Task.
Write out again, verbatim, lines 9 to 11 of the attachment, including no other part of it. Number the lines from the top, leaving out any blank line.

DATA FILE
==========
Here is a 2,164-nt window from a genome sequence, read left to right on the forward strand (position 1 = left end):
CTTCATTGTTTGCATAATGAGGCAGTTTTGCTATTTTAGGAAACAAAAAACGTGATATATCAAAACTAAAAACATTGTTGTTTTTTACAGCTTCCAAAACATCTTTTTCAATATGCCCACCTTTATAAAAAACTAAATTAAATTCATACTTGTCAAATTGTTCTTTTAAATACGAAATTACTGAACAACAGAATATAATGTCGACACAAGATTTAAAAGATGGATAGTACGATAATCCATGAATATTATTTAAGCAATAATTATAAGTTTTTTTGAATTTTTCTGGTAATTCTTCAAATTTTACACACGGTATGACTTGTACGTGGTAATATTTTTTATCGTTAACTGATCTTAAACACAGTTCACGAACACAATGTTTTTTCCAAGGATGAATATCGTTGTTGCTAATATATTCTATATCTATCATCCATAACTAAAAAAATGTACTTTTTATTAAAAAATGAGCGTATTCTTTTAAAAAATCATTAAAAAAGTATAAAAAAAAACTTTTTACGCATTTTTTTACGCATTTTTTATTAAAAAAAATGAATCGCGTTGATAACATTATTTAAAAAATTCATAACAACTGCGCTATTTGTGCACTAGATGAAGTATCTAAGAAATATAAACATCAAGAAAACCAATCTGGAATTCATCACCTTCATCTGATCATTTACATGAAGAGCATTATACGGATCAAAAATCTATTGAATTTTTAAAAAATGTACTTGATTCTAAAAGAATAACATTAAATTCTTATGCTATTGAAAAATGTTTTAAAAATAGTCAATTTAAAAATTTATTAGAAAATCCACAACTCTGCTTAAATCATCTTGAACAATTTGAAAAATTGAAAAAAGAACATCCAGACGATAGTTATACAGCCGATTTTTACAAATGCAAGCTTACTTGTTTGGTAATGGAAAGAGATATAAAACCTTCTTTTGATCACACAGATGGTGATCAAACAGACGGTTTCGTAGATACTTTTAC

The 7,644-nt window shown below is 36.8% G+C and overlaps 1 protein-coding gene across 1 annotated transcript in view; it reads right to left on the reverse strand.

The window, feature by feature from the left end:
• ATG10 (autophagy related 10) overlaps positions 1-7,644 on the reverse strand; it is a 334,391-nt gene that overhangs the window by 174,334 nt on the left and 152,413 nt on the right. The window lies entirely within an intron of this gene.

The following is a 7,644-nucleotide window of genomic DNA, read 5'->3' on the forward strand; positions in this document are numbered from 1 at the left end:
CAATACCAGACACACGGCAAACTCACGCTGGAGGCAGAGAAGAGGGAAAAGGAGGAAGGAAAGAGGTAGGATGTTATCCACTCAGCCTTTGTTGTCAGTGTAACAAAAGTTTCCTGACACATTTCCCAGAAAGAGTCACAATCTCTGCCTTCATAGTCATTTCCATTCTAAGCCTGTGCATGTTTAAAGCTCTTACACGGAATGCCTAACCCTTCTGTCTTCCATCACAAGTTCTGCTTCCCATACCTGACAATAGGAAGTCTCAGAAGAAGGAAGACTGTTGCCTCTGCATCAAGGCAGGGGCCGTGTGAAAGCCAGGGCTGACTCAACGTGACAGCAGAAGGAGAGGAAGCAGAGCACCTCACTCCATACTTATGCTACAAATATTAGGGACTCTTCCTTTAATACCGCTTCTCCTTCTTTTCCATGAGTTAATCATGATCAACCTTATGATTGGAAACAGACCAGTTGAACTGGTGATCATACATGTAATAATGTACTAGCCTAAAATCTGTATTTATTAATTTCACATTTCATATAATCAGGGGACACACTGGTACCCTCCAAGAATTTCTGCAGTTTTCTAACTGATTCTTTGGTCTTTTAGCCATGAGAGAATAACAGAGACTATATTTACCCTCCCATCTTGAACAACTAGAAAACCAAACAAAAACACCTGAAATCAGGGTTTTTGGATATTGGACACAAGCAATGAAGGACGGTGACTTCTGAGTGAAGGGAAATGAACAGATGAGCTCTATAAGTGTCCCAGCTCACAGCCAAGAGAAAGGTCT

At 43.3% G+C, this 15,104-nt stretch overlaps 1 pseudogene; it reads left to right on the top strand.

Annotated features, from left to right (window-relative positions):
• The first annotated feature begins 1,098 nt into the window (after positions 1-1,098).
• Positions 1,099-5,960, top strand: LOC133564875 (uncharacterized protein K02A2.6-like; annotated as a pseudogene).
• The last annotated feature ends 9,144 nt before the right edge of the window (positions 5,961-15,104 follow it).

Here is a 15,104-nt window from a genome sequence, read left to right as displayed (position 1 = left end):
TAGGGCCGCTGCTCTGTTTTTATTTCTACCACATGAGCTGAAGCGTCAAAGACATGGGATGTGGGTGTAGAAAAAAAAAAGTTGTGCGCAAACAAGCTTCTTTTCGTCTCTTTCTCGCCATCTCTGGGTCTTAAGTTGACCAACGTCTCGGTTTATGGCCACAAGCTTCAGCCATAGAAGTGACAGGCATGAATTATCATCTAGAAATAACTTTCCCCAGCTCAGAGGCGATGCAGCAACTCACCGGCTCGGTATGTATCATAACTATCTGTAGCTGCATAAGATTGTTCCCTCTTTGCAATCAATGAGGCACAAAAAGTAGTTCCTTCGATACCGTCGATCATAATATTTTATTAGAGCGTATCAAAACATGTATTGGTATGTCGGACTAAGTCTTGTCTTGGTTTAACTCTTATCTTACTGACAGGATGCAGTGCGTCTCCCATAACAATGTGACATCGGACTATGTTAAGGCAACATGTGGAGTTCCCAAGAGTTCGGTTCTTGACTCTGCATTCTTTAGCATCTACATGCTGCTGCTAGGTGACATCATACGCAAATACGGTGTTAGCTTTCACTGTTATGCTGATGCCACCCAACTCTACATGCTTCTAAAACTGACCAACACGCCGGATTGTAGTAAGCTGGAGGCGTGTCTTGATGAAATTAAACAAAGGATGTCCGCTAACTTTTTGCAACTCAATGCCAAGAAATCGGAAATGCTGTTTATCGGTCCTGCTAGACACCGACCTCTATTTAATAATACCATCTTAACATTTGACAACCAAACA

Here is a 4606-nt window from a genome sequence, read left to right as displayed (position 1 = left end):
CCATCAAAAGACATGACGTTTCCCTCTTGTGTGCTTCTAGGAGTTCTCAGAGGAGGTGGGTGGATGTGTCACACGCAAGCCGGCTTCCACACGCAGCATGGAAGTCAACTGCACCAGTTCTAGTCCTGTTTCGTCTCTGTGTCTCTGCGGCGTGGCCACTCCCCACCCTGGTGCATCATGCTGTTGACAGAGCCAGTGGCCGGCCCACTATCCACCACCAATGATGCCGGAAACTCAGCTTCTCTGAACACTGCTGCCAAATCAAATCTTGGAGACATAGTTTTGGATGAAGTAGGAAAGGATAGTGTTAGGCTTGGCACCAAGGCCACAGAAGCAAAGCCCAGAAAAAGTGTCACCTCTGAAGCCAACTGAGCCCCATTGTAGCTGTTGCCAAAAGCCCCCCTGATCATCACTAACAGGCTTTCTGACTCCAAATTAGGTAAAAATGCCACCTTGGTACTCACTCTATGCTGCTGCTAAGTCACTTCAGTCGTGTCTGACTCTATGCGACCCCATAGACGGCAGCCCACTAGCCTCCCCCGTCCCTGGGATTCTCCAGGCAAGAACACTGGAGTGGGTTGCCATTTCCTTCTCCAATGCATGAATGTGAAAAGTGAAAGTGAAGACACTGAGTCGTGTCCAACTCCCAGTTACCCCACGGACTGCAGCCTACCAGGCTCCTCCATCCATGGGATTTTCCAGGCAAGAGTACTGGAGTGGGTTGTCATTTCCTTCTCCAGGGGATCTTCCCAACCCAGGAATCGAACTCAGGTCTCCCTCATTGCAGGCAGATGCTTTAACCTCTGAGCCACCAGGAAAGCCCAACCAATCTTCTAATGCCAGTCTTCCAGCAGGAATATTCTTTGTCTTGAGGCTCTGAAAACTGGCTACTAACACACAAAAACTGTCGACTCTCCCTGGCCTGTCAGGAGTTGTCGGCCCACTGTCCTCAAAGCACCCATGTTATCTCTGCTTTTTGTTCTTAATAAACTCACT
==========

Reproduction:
Annotated features, from left to right (window-relative positions):
• The first annotated feature begins 1,098 nt into the window (after positions 1-1,098).
• Positions 1,099-5,960, top strand: LOC133564875 (uncharacterized protein K02A2.6-like; annotated as a pseudogene).